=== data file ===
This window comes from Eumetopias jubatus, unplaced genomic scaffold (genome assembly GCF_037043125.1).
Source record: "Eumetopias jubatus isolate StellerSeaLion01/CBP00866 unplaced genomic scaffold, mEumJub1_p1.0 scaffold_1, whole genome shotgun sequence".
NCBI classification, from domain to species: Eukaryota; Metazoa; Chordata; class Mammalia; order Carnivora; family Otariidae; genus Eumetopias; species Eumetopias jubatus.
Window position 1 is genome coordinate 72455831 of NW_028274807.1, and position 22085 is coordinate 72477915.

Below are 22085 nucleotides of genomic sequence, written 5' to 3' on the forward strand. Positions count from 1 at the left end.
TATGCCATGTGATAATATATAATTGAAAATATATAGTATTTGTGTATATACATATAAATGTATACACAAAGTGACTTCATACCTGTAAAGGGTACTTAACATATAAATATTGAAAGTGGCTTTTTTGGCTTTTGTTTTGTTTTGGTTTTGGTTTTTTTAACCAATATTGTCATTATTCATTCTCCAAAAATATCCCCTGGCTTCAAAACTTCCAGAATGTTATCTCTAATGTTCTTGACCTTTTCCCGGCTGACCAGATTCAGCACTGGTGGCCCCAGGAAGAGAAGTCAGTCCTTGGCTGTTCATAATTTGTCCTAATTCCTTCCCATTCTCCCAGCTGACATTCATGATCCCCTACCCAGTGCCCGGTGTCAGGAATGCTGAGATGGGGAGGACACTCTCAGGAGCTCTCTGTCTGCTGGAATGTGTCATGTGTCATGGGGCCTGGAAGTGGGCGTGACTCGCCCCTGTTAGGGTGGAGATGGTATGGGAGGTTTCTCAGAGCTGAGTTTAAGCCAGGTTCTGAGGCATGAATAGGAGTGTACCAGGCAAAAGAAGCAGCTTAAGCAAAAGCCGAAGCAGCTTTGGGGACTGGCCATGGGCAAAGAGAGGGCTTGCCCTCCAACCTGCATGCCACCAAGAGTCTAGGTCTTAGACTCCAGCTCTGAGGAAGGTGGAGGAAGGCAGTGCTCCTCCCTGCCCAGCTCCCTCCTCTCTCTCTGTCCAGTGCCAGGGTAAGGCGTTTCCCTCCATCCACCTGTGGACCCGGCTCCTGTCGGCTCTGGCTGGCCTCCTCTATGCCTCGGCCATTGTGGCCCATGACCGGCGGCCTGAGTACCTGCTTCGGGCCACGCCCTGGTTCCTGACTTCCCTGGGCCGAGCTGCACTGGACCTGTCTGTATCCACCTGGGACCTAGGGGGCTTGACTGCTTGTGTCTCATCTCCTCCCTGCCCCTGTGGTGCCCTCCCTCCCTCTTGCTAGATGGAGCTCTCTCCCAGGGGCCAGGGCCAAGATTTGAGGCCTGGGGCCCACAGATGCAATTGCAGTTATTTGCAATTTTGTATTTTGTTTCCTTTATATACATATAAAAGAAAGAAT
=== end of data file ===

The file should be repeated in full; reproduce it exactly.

This window comes from Eumetopias jubatus, unplaced genomic scaffold (genome assembly GCF_037043125.1).
Source record: "Eumetopias jubatus isolate StellerSeaLion01/CBP00866 unplaced genomic scaffold, mEumJub1_p1.0 scaffold_1, whole genome shotgun sequence".
NCBI classification, from domain to species: Eukaryota; Metazoa; Chordata; class Mammalia; order Carnivora; family Otariidae; genus Eumetopias; species Eumetopias jubatus.
Window position 1 is genome coordinate 72455831 of NW_028274807.1, and position 22085 is coordinate 72477915.

Below are 22085 nucleotides of genomic sequence, written 5' to 3' on the forward strand. Positions count from 1 at the left end.
TATGCCATGTGATAATATATAATTGAAAATATATAGTATTTGTGTATATACATATAAATGTATACACAAAGTGACTTCATACCTGTAAAGGGTACTTAACATATAAATATTGAAAGTGGCTTTTTTGGCTTTTGTTTTGTTTTGGTTTTGGTTTTTTTAACCAATATTGTCATTATTCATTCTCCAAAAATATCCCCTGGCTTCAAAACTTCCAGAATGTTATCTCTAATGTTCTTGACCTTTTCCCGGCTGACCAGATTCAGCACTGGTGGCCCCAGGAAGAGAAGTCAGTCCTTGGCTGTTCATAATTTGTCCTAATTCCTTCCCATTCTCCCAGCTGACATTCATGATCCCCTACCCAGTGCCCGGTGTCAGGAATGCTGAGATGGGGAGGACACTCTCAGGAGCTCTCTGTCTGCTGGAATGTGTCATGTGTCATGGGGCCTGGAAGTGGGCGTGACTCGCCCCTGTTAGGGTGGAGATGGTATGGGAGGTTTCTCAGAGCTGAGTTTAAGCCAGGTTCTGAGGCATGAATAGGAGTGTACCAGGCAAAAGAAGCAGCTTAAGCAAAAGCCGAAGCAGCTTTGGGGACTGGCCATGGGCAAAGAGAGGGCTTGCCCTCCAACCTGCATGCCACCAAGAGTCTAGGTCTTAGACTCCAGCTCTGAGGAAGGTGGAGGAAGGCAGTGCTCCTCCCTGCCCAGCTCCCTCCTCTCTCTCTGTCCAGTGCCAGGGTAAGGCGTTTCCCTCCATCCACCTGTGGACCCGGCTCCTGTCGGCTCTGGCTGGCCTCCTCTATGCCTCGGCCATTGTGGCCCATGACCGGCGGCCTGAGTACCTGCTTCGGGCCACGCCCTGGTTCCTGACTTCCCTGGGCCGAGCTGCACTGGACCTGTCTGTATCCACCTGGGACCTAGGGGGCTTGACTGCTTGTGTCTCATCTCCTCCCTGCCCCTGTGGTGCCCTCCCTCCCTCTTGCTAGATGGAGCTCTCTCCCAGGGGCCAGGGCCAAGATTTGAGGCCTGGGGCCCACAGATGCAATTGCAGTTATTTGCAATTTTGTATTTTGTTTCCTTTATATACATATAAAAGAAAGAAT